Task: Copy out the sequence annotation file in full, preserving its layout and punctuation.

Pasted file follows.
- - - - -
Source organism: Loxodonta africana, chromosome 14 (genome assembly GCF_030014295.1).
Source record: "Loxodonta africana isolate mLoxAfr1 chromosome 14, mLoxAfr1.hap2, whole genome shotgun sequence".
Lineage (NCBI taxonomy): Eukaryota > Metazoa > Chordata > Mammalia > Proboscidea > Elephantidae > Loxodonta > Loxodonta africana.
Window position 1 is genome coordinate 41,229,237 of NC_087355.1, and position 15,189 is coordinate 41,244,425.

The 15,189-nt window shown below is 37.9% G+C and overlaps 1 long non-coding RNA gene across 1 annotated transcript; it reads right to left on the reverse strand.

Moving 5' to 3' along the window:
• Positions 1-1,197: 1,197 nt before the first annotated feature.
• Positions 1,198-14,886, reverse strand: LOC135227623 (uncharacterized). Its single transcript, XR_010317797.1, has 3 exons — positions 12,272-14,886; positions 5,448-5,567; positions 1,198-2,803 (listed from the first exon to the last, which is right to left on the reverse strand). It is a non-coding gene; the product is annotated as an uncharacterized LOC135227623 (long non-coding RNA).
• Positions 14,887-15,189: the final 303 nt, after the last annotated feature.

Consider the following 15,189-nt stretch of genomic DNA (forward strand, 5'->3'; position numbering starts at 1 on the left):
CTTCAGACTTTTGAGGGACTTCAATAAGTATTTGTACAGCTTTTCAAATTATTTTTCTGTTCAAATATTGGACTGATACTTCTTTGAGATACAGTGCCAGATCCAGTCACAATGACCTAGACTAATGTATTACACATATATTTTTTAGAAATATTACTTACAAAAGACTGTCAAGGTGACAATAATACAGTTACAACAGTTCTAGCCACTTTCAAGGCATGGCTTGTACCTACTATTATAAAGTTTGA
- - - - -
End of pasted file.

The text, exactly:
Source organism: Loxodonta africana, chromosome 14 (genome assembly GCF_030014295.1).
Source record: "Loxodonta africana isolate mLoxAfr1 chromosome 14, mLoxAfr1.hap2, whole genome shotgun sequence".
Lineage (NCBI taxonomy): Eukaryota > Metazoa > Chordata > Mammalia > Proboscidea > Elephantidae > Loxodonta > Loxodonta africana.
Window position 1 is genome coordinate 41,229,237 of NC_087355.1, and position 15,189 is coordinate 41,244,425.

The 15,189-nt window shown below is 37.9% G+C and overlaps 1 long non-coding RNA gene across 1 annotated transcript; it reads right to left on the reverse strand.

Moving 5' to 3' along the window:
• Positions 1-1,197: 1,197 nt before the first annotated feature.
• Positions 1,198-14,886, reverse strand: LOC135227623 (uncharacterized). Its single transcript, XR_010317797.1, has 3 exons — positions 12,272-14,886; positions 5,448-5,567; positions 1,198-2,803 (listed from the first exon to the last, which is right to left on the reverse strand). It is a non-coding gene; the product is annotated as an uncharacterized LOC135227623 (long non-coding RNA).
• Positions 14,887-15,189: the final 303 nt, after the last annotated feature.

Consider the following 15,189-nt stretch of genomic DNA (forward strand, 5'->3'; position numbering starts at 1 on the left):
CTTCAGACTTTTGAGGGACTTCAATAAGTATTTGTACAGCTTTTCAAATTATTTTTCTGTTCAAATATTGGACTGATACTTCTTTGAGATACAGTGCCAGATCCAGTCACAATGACCTAGACTAATGTATTACACATATATTTTTTAGAAATATTACTTACAAAAGACTGTCAAGGTGACAATAATACAGTTACAACAGTTCTAGCCACTTTCAAGGCATGGCTTGTACCTACTATTATAAAGTTTGA